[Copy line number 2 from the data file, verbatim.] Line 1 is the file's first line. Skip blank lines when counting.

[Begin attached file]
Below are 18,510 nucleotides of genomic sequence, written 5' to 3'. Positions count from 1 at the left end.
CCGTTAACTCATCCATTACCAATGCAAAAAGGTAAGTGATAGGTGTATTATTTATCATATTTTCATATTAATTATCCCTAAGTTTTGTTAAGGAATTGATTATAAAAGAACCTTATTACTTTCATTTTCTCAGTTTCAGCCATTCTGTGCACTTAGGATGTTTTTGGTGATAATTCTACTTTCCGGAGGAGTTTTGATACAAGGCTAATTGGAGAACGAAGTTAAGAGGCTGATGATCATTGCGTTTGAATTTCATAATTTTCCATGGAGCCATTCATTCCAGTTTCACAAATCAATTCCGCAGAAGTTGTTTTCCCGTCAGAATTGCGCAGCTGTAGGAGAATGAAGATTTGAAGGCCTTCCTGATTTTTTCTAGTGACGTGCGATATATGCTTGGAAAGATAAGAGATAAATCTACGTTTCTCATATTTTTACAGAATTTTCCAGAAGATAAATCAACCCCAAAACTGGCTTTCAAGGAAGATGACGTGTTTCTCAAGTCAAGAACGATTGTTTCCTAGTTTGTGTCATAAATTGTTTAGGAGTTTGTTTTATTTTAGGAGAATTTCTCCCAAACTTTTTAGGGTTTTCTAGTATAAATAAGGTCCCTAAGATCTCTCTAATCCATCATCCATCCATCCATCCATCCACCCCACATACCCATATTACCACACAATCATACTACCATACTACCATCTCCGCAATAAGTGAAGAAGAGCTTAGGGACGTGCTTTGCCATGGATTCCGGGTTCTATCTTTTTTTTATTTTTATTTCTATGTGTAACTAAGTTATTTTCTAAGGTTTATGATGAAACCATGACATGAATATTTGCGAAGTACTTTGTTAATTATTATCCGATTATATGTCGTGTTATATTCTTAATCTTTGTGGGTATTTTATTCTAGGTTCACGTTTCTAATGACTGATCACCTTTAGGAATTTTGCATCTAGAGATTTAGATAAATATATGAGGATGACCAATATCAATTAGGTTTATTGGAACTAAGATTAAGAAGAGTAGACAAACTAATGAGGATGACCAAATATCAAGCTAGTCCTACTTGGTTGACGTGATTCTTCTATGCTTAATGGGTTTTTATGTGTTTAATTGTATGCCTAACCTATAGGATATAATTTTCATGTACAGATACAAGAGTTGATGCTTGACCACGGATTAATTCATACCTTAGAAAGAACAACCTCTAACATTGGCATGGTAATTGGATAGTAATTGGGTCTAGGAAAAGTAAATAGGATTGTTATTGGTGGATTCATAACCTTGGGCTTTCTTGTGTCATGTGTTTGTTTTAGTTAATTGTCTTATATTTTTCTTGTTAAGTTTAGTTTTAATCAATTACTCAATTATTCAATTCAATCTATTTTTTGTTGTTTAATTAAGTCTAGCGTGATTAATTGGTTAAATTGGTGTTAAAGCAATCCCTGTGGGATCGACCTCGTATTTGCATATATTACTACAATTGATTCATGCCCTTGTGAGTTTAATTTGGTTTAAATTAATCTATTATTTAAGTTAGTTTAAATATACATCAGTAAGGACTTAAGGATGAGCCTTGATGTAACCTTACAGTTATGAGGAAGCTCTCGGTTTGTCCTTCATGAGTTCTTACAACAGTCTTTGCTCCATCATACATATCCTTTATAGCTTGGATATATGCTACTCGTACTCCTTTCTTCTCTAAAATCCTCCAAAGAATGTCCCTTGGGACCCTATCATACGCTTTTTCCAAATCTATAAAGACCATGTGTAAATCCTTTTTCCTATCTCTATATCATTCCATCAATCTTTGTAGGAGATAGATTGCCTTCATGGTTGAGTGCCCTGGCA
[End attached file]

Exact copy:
CCGTTAACTCATCCATTACCAATGCAAAAAGGTAAGTGATAGGTGTATTATTTATCATATTTTCATATTAATTATCCCTAAGTTTTGTTAAGGAATTGATTATAAAAGAACCTTATTACTTTCATTTTCTCAGTTTCAGCCATTCTGTGCACTTAGGATGTTTTTGGTGATAATTCTACTTTCCGGAGGAGTTTTGATACAAGGCTAATTGGAGAACGAAGTTAAGAGGCTGATGATCATTGCGTTTGAATTTCATAATTTTCCATGGAGCCATTCATTCCAGTTTCACAAATCAATTCCGCAGAAGTTGTTTTCCCGTCAGAATTGCGCAGCTGTAGGAGAATGAAGATTTGAAGGCCTTCCTGATTTTTTCTAGTGACGTGCGATATATGCTTGGAAAGATAAGAGATAAATCTACGTTTCTCATATTTTTACAGAATTTTCCAGAAGATAAATCAACCCCAAAACTGGCTTTCAAGGAAGATGACGTGTTTCTCAAGTCAAGAACGATTGTTTCCTAGTTTGTGTCATAAATTGTTTAGGAGTTTGTTTTATTTTAGGAGAATTTCTCCCAAACTTTTTAGGGTTTTCTAGTATAAATAAGGTCCCTAAGATCTCTCTAATCCATCATCCATCCATCCATCCATCCACCCCACATACCCATATTACCACACAATCATACTACCATACTACCATCTCCGCAATAAGTGAAGAAGAGCTTAGGGACGTGCTTTGCCATGGATTCCGGGTTCTATCTTTTTTTTATTTTTATTTCTATGTGTAACTAAGTTATTTTCTAAGGTTTATGATGAAACCATGACATGAATATTTGCGAAGTACTTTGTTAATTATTATCCGATTATATGTCGTGTTATATTCTTAATCTTTGTGGGTATTTTATTCTAGGTTCACGTTTCTAATGACTGATCACCTTTAGGAATTTTGCATCTAGAGATTTAGATAAATATATGAGGATGACCAATATCAATTAGGTTTATTGGAACTAAGATTAAGAAGAGTAGACAAACTAATGAGGATGACCAAATATCAAGCTAGTCCTACTTGGTTGACGTGATTCTTCTATGCTTAATGGGTTTTTATGTGTTTAATTGTATGCCTAACCTATAGGATATAATTTTCATGTACAGATACAAGAGTTGATGCTTGACCACGGATTAATTCATACCTTAGAAAGAACAACCTCTAACATTGGCATGGTAATTGGATAGTAATTGGGTCTAGGAAAAGTAAATAGGATTGTTATTGGTGGATTCATAACCTTGGGCTTTCTTGTGTCATGTGTTTGTTTTAGTTAATTGTCTTATATTTTTCTTGTTAAGTTTAGTTTTAATCAATTACTCAATTATTCAATTCAATCTATTTTTTGTTGTTTAATTAAGTCTAGCGTGATTAATTGGTTAAATTGGTGTTAAAGCAATCCCTGTGGGATCGACCTCGTATTTGCATATATTACTACAATTGATTCATGCCCTTGTGAGTTTAATTTGGTTTAAATTAATCTATTATTTAAGTTAGTTTAAATATACATCAGTAAGGACTTAAGGATGAGCCTTGATGTAACCTTACAGTTATGAGGAAGCTCTCGGTTTGTCCTTCATGAGTTCTTACAACAGTCTTTGCTCCATCATACATATCCTTTATAGCTTGGATATATGCTACTCGTACTCCTTTCTTCTCTAAAATCCTCCAAAGAATGTCCCTTGGGACCCTATCATACGCTTTTTCCAAATCTATAAAGACCATGTGTAAATCCTTTTTCCTATCTCTATATCATTCCATCAATCTTTGTAGGAGATAGATTGCCTTCATGGTTGAGTGCCCTGGCA